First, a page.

Can’t hound the pimp! I heard a rapper say that to a girlfriend that kept interrupting him while he was doing a radio interview.
I’ve pimped a variety of products growing up as a child: 8 track tapes, toys, candy, gold jewelry, make-up, and designer clothes for girls and women.
I am going to date myself, as in reveal close to exactly how old I am. I remember 8 track tapes. I never understood why they were called 8 track tapes since they were divided into 4 sound chunks. Ah, another topic.
One of the reasons I remember 8 tracks so well is that my family bootlegged them. I didn’t think much about it at the time, because as a child your view of the world is so limited. I mentioned about growing up at the swap meet. I knew a lot of people that bootlegged 8 track tapes. Some genuinely nice people and we looked out for each other.
Every so often federal agents would come to the swap meet. The grownups had a plan. A group of us children would go around and warn others with bootleg tapes to hide them. We did the same to warn the illegals when immigration officials swept the swap meet. What the heck were these grownups teaching us?!
I just remembered something else. We used to sell sodas too, which was against the rules. The swap meet had a snack bar. We’d put our selection of sodas at the edge of the table. I don’t remember having to ask anyone if they wanted to buy a soda. It was unspoken swap meet code, if a seller had a variety of unopened sodas lined up at the end of a table; there were cold ones in an ice box underneath for sale.
Which reminds me of another thing, people walked around with open containers of beer. I don’t know what they laws were at the time, but I remember people, older men mostly, walking around with open containers. I wonder now if people sold beer under the table too. I know some of the older male sellers at the swap meet drank beer all day and never seemed to be drunk. Guess if you nurse 5 or 6 beers over ten hours, tough to get drunk.
Back to the bootleg tapes: I would go during the week after school with my mom and pick up the supplies to make the batch of tapes for that week. The rest of the week, before homework, me and two sisters worked in the garage putting the tapes together. My oldest sister ran the master recording reel-to-reel that was connected to 4 or 5 “slave” reel-to-reels. Next sister would take the new recordings and put them into the 8 track cartridges. My job was to label and box the tapes and hand them back to her to put through the shrink wrap machine. I would then take the packeaged tapes and pack them into larger boxes. We were an efficient operation! 😀
One day men in dark suits came and visited our house. After a brief conversation with my parents they left. A phone call was made. About 30 minutes later men in a van roll up. I recognized these guys from the swap meet. In another 30 minutes or so all tape making materials and supplies are packed and taken away in the van.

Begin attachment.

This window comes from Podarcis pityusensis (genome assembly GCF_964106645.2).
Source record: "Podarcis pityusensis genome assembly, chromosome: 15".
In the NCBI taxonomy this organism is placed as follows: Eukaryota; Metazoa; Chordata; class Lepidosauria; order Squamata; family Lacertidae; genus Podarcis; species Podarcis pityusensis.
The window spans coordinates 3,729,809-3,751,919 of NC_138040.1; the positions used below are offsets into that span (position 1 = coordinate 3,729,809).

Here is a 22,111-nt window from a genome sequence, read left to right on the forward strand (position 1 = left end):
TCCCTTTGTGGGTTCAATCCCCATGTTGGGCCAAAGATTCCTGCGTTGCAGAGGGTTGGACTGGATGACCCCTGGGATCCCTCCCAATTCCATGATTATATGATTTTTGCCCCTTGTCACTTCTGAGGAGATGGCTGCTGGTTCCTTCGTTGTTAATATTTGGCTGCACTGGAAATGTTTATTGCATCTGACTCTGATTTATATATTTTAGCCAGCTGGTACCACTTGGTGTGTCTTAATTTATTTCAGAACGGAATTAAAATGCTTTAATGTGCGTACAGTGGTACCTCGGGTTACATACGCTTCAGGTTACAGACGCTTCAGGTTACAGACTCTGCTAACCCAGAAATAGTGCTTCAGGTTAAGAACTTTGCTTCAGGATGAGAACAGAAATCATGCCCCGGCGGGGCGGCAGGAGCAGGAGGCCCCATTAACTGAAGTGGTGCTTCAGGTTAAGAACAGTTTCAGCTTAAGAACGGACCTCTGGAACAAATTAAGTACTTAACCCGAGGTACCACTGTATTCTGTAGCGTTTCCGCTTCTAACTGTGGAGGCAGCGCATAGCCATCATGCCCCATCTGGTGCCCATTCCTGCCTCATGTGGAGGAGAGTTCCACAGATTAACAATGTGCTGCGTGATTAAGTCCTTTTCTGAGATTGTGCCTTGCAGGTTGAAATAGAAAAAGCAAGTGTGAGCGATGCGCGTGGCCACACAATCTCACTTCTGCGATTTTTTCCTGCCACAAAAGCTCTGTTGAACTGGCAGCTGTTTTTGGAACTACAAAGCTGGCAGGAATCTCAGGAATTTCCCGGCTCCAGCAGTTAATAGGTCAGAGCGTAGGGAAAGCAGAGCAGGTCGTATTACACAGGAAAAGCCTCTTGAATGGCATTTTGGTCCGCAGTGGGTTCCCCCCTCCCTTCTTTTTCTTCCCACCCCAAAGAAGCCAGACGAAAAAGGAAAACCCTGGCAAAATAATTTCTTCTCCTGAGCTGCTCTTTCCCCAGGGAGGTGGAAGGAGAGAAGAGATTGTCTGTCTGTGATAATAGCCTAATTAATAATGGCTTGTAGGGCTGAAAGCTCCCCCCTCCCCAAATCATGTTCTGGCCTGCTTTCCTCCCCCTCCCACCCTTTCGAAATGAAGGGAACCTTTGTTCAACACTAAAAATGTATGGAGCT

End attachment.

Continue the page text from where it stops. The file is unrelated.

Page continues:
I don’t remember when we stopped selling sodas but that happened too, at a much later date. The bootleg tape adventure happened in the middle 70’s. I worked at the swap meet from birth, literally, until I was a sophomore in high school.
An aside but related story, I sold candy at school. I don’t think everyone considers bubble gum candy, but that was my best seller, and didn’t melt in my pockets like chocolate would. Mom was the accomplice here too 😉 She would take me to Smart and Final during the week, and I would purchase with my own money boxes of Blow Pops, Bubble Yum, and other candies requested by my customers. Fill my back pack and off to school I went every day for several months until caught.
I don’t remember any punishment by the school. I was just told not to do it anymore.
Before using a corner of our spot to sell candy I sold clay pots. We had two spots actually, one near the entrance, one near the snack bar. I was usually at the one near the entrance, that’s where I had my table. I found a guy in the back corner selling little clay pots, 15 cents unpainted, 35 cents painted. All the traffic would pass my stand before his, so I bought both unpainted and painted pots. The unpainted I sold for a quarter and the painted ones were 50 cents 🙂 Sold out every day whatever I purchased in the morning.
I made about $5 a day at school, at the swap meet I was making $40 bucks a weekend helping my folks and about $25 with my table of clay pots or treats. For a 12 year old, making $65 a week it had me thinking I was going to be a millionaire by the time I was 30 😀
Oh, I was so wrong 🙂 Silly child
We sold a variety of things over a 16 year period. First thing was toys; we would go to downtown L.A. and buy generic toys wholesale. Somewhere along the line we met a woman that knew people that found things that fell off vans. We sold Mattel toys for a number of years. Then in no particular order we sold gold jewelry, make-up, and designer clothes for girls and women.
It did not suck to be an 11-16 year old boy talking to girls and women all day. I also learned a lot about 3 topics that would provide me with exceptional conversational material with girls at school 😀
Oh my goodness. So much more about a wonderful place to grow up. i didn’t appreciate it as much at the time. It never sucked, not to me anyways. Even sitting in the VW van in the rain, waiting for 10am at which point we would earn a credit for having been there, but not being able to sell. Mom always packed coffee and breakfast burritos 😀 and I found sitting in the rain peaceful.
Okay, on the burrito note, that’s a wrap!
Oh, see what I did there! 😀